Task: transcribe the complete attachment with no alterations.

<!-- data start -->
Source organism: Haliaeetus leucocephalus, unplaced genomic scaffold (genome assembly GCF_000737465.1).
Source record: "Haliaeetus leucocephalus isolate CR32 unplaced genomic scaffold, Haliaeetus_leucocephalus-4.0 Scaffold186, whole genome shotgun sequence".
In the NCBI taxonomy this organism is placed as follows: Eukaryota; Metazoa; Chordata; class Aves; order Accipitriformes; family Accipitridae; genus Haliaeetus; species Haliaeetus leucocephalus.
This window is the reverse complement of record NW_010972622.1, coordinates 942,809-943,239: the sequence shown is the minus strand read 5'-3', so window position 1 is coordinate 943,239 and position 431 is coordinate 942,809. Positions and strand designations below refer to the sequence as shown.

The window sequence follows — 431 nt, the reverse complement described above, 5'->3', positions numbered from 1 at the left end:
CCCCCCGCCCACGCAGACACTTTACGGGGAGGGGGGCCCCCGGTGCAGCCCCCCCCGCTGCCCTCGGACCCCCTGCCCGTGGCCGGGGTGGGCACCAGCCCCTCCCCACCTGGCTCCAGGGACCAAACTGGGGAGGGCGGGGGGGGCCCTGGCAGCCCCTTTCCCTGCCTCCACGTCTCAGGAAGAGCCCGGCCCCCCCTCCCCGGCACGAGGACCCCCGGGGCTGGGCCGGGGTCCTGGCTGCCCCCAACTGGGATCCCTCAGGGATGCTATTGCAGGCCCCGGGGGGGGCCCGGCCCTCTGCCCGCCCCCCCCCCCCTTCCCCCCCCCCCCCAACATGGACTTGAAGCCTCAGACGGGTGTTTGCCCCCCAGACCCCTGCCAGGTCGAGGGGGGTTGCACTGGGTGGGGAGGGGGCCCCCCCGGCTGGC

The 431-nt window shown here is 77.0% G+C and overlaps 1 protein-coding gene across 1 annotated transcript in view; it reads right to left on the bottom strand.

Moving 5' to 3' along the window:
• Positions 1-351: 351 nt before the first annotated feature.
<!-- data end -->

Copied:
Source organism: Haliaeetus leucocephalus, unplaced genomic scaffold (genome assembly GCF_000737465.1).
Source record: "Haliaeetus leucocephalus isolate CR32 unplaced genomic scaffold, Haliaeetus_leucocephalus-4.0 Scaffold186, whole genome shotgun sequence".
In the NCBI taxonomy this organism is placed as follows: Eukaryota; Metazoa; Chordata; class Aves; order Accipitriformes; family Accipitridae; genus Haliaeetus; species Haliaeetus leucocephalus.
This window is the reverse complement of record NW_010972622.1, coordinates 942,809-943,239: the sequence shown is the minus strand read 5'-3', so window position 1 is coordinate 943,239 and position 431 is coordinate 942,809. Positions and strand designations below refer to the sequence as shown.

The window sequence follows — 431 nt, the reverse complement described above, 5'->3', positions numbered from 1 at the left end:
CCCCCCGCCCACGCAGACACTTTACGGGGAGGGGGGCCCCCGGTGCAGCCCCCCCCGCTGCCCTCGGACCCCCTGCCCGTGGCCGGGGTGGGCACCAGCCCCTCCCCACCTGGCTCCAGGGACCAAACTGGGGAGGGCGGGGGGGGCCCTGGCAGCCCCTTTCCCTGCCTCCACGTCTCAGGAAGAGCCCGGCCCCCCCTCCCCGGCACGAGGACCCCCGGGGCTGGGCCGGGGTCCTGGCTGCCCCCAACTGGGATCCCTCAGGGATGCTATTGCAGGCCCCGGGGGGGGCCCGGCCCTCTGCCCGCCCCCCCCCCCCTTCCCCCCCCCCCCCAACATGGACTTGAAGCCTCAGACGGGTGTTTGCCCCCCAGACCCCTGCCAGGTCGAGGGGGGTTGCACTGGGTGGGGAGGGGGCCCCCCCGGCTGGC

The 431-nt window shown here is 77.0% G+C and overlaps 1 protein-coding gene across 1 annotated transcript in view; it reads right to left on the bottom strand.

Moving 5' to 3' along the window:
• Positions 1-351: 351 nt before the first annotated feature.